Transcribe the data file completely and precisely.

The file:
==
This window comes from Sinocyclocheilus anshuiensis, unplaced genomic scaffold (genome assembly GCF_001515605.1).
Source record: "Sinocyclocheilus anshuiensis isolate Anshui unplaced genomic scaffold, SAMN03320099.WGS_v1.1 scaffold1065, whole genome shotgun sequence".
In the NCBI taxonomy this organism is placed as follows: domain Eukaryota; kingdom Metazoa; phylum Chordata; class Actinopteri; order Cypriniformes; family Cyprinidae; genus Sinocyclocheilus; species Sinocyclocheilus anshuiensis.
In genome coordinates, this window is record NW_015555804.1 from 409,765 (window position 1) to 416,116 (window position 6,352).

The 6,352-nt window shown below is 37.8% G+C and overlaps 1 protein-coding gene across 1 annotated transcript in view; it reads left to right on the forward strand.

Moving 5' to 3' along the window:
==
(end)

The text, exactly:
This window comes from Sinocyclocheilus anshuiensis, unplaced genomic scaffold (genome assembly GCF_001515605.1).
Source record: "Sinocyclocheilus anshuiensis isolate Anshui unplaced genomic scaffold, SAMN03320099.WGS_v1.1 scaffold1065, whole genome shotgun sequence".
In the NCBI taxonomy this organism is placed as follows: domain Eukaryota; kingdom Metazoa; phylum Chordata; class Actinopteri; order Cypriniformes; family Cyprinidae; genus Sinocyclocheilus; species Sinocyclocheilus anshuiensis.
In genome coordinates, this window is record NW_015555804.1 from 409,765 (window position 1) to 416,116 (window position 6,352).

The 6,352-nt window shown below is 37.8% G+C and overlaps 1 protein-coding gene across 1 annotated transcript in view; it reads left to right on the forward strand.

Moving 5' to 3' along the window: